- Associated Press - Thursday, September 10, 2015

PORTLAND, Ore. (AP) - While finishing his second term as governor in 2002, John Kitzhaber was bitter and discouraged about the state’s leaders and its voters, according to newly released excerpts from his personal journal.

“Nobody seems to care,” Kitzhaber wrote in the middle of a huge budget crisis that threatened schools and other services. “The State is sleeping. Indifferent.”

Kitzhaber criticized the legislative leadership, the business community - and also his own inability to get much done. “What a sad way to finish my political career,” he wrote.

Kitzhaber’s rocky last year of his first two terms as governor is a well-documented part of his time in elective office, which ended in February when he resigned under pressure just three months after being elected to a record fourth term.

But the new excerpts - attached to a pair of 2012 emails to Kitzhaber released along with thousands of other records this week - offer a stark view of just how disenchanted he was with politics. They also provide an unusual glimpse into the private thoughts of the man who was the state’s longest-serving governor before his career collapsed amid an influence-peddling scandal.

In 2002, an economic downturn devastated Oregon’s economy, causing a budget shortfall approaching $2 billion. After a series of special sessions, legislators agreed to refer a temporary tax increase to the ballot. Voters rejected it in 2003.

In the fall of 2002, Kitzhaber in a speech famously called the state “ungovernable.” That was used against him when he ran for an unprecedented third term in 2010.

Republican nominee Chris Dudley said Kitzhaber’s remark showed that he didn’t have the ability to lead the state. Kitzhaber, who narrowly defeated Dudley, said he was only warning that the state would never solve its financial problems unless legislators rose above partisan infighting.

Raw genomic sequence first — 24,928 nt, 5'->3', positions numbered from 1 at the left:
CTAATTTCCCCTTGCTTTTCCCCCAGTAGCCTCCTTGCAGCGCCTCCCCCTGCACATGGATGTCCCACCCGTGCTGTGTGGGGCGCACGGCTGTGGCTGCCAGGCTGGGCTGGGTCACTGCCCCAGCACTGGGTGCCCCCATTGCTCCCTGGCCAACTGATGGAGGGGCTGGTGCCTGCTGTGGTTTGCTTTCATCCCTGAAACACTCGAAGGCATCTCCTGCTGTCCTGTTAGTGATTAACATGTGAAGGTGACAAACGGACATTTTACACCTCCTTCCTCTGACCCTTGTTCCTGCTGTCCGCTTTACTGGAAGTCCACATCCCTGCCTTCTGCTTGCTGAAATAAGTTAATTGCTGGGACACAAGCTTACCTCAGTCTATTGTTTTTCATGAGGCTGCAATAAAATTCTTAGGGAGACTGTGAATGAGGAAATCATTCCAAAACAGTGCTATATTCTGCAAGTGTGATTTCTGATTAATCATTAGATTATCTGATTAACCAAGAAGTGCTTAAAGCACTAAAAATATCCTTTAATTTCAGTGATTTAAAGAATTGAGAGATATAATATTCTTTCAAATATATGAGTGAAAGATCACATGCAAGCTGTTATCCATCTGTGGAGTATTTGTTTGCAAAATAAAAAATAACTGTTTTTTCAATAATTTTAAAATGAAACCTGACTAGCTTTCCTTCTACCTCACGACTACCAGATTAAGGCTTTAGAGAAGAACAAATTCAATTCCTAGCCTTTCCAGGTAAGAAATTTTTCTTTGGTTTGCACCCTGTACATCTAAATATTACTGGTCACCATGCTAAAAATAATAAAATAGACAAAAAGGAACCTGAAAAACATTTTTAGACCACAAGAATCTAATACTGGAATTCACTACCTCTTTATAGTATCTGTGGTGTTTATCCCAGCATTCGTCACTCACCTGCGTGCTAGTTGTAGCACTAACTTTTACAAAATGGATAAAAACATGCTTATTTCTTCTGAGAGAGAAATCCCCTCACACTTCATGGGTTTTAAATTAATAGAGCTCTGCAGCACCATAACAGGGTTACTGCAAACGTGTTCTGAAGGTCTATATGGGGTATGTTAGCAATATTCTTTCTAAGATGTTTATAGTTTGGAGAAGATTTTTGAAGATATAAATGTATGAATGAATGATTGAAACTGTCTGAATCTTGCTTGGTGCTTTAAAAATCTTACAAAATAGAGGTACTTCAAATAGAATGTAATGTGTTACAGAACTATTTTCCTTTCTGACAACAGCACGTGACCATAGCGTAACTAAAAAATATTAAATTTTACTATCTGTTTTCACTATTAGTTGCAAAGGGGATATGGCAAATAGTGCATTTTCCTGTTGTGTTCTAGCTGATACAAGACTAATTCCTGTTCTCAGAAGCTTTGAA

But the new excerpts show that Kitzhaber’s despair in 2002 was even greater than he let on publicly. The journal excerpts were included in a batch of 5,000 Kitzhaber emails from 2011 and 2012 released by Gov. Kate Brown’s office in response to public records requests from The Oregonian/OregonLive.

In 2012, Kitzhaber asked aides to retrieve his journal entries from periods in the summer and fall that covered the most intense periods of his decade-old battle with the Republican-led Legislature. It’s unclear why he wanted to do this, although he may have wanted to refer to that period in discussing how the state should deal with current fiscal problems.

In the 2002 excerpts, Kitzhaber repeatedly scored Republican leaders for proposing to borrow their way out of much of the budget crisis. He was also unhappy with many Democratic lawmakers, and with business leaders and voters whom he thought had checked out.

He also said he was “so disappointed and disillusioned with Ted Kulongoski,” although he didn’t offer specifics of the fellow Democrat who was then in the middle of a successful race to be the state’s next governor.

Kitzhaber was also harsh on himself.

“I haven’t done much with my pulpit,” he said, noting that he had repeatedly failed to change the debate over how to handle the budget crisis.